As much as I enjoyed Buck’s story-telling, though, I would be remiss if I didn’t point out that this fun little book does a flaw, and it’s one of the big ones: RACISM. Buck’s attitude toward the Asian people he works and trades with leaves a lot to be desired for the modern reader.
Now, this book is no Tarzan. It isn’t really hateful, just condescending, with a tendency toward stereotyping Asian cultures in an uncharitable light. He always calls his assistant Ali — who he actually seems to have a real affection and respect for — “boy,” for example. He even seems to be aware of the problem with this: “Ali, though past fifty, was still a ‘boy,’ as all native workers are.” He also uses unfortunate terms like “barbarian” and “primitive” in his descriptions of the Asian “natives.”
So that’s two racist books out of the five I’ve read so far for this literary/alcoholic blast from the past. I’m not surprised, exactly; it’s just not something I had even considered before I began. It’s truly been a grounding experience, uncovering some real ugliness in a time period that — truth be told — I idealize and romanticize quite a bit, as do many in my age bracket (hipsters, I’m looking at you).
It honestly saddens me, though, that something so fun and breezy is marred by something so unequivocally negative. Every time he makes fun of some trader (“Sakais…look so much like monkeys I’ve been tempted more than once to bring back some specimens and exhibit them,” he jokes in passing.”) or mentions some stereotype off-the-cuff , the result is jarring and took me out of the flow and enjoyment of reading.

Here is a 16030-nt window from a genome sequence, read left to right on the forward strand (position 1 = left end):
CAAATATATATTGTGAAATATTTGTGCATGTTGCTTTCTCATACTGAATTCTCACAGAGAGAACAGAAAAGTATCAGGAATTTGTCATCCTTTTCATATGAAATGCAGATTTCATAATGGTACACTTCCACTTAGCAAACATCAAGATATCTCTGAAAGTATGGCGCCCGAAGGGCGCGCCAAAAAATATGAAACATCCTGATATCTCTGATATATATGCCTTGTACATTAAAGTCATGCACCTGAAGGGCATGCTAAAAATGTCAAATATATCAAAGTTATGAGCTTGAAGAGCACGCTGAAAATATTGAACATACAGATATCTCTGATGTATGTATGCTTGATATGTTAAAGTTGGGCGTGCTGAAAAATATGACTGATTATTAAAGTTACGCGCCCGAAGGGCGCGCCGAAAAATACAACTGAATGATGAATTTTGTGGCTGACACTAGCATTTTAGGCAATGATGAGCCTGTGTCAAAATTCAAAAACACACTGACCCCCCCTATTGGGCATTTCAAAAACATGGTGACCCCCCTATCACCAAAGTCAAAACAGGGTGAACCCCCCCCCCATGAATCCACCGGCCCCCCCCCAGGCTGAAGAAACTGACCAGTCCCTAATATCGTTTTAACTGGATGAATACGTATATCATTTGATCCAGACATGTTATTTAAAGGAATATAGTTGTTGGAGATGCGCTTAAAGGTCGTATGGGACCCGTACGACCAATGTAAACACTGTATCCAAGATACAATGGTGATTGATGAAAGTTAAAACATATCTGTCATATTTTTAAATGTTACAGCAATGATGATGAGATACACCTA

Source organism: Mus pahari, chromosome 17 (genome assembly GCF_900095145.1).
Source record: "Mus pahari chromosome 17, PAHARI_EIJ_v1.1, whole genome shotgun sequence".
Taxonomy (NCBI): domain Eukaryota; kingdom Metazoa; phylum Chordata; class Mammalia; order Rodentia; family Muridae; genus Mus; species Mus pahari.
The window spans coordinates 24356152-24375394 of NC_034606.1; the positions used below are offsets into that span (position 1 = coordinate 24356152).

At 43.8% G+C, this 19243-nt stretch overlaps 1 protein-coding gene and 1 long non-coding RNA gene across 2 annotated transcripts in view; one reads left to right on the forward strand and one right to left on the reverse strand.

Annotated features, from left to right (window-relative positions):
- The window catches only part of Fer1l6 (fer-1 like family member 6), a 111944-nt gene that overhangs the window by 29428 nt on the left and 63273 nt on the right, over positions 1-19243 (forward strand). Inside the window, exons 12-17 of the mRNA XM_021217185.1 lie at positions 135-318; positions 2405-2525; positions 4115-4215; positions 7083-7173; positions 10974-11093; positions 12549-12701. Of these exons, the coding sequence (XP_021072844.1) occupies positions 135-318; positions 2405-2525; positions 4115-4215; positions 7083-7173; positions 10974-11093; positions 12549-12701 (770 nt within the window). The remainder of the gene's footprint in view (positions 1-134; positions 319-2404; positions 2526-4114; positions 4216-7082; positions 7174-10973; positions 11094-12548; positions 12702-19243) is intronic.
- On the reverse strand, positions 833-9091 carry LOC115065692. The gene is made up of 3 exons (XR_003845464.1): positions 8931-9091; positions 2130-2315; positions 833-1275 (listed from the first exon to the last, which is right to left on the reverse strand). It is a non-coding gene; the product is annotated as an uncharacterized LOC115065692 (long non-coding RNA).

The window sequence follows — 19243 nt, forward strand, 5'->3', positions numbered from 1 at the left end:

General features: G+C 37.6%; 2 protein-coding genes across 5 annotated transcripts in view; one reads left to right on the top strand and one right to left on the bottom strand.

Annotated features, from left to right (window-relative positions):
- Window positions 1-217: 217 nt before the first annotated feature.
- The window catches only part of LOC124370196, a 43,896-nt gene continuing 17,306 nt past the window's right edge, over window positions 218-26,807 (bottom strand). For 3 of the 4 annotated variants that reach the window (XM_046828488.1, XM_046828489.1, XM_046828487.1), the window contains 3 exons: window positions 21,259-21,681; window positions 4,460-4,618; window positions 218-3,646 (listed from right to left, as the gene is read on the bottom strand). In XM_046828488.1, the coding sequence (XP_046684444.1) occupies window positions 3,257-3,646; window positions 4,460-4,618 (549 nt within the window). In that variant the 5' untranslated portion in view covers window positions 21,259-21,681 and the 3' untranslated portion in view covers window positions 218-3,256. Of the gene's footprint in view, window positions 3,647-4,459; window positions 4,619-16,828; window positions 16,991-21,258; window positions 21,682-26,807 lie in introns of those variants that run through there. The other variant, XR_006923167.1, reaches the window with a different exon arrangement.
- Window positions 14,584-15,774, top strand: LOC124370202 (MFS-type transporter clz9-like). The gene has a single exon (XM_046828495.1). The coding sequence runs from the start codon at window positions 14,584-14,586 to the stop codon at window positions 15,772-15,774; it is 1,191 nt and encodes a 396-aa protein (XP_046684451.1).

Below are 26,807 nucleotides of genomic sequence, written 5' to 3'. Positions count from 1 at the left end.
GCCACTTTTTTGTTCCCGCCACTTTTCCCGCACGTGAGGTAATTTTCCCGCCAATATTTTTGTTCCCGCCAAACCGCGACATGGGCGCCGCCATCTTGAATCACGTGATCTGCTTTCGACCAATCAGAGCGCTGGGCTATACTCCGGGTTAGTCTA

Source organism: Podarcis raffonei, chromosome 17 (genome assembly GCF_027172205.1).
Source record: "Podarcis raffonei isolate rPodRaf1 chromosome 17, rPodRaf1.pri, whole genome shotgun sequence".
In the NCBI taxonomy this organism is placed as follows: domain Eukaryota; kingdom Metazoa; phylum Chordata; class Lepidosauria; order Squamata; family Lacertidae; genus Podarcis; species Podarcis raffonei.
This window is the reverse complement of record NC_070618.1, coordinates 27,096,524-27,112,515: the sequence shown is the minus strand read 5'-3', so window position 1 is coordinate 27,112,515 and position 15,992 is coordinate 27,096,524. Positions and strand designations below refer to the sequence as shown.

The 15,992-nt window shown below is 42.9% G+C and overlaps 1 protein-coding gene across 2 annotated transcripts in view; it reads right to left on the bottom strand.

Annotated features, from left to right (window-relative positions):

Forgotten Classic or Better Left in the Past?
The term “classic,” can mean “old and popular,” such as Gone with the Wind or Murder on the Orient Express. Or it can mean, “old and artistically valuable,” such as the works of Shakespeare or Jane Eyre.
You will never hear an argument from me that Bring ‘Em Back Alive falls into the latter category (For Years of Grace, on the other hand, I will put up my dukes.). It is pure fun, adventure, and humor. It’s everything I wanted in a nostalgic romp back to the early 1900’s.
Be that as it may, we tend to give more of a pass to any of the “-isms” that show up in the second kind of book, where we probably won’t with the first. Hemingway, for example, had a weirdly-out-of-place and apparently-hilarious-to-him homophobic rant against the artist El Greco in Death, which included the words “fairy” and “faggot” in both Spanish and English. But will we as a culture ever take him off our library shelves? No. Of course not. He’s Hemingway, full stop. On the other hand, maybe there actually is a reason books like Bring ‘Em Back Alive are allowed to go out of print, fall apart, and be quietly thrown away.
So is Bring ‘Em Back Alive strong enough to be worth the revisit despite its non-PCness? Every reader has to answer that for themselves, depending on their own tolerance, experience, and burning desire for early-century zoology. For myself, I think that we can enjoy basically any work, as long as we recognize and acknowledge the issues therein. Racist artworks are only dangerous if we don’t look at them critically, if we enjoy them not in spite of the views presented, but because we have internalized those views so much that we don’t even see them.
Bring ‘Em Back Alive is a available for free from the Internet Archive. Unfortunately, there are a few pages missing/moved around in this version.
Next time: We leave the tropics for an adventure in the urban jungle with Swiss Family Manhattan.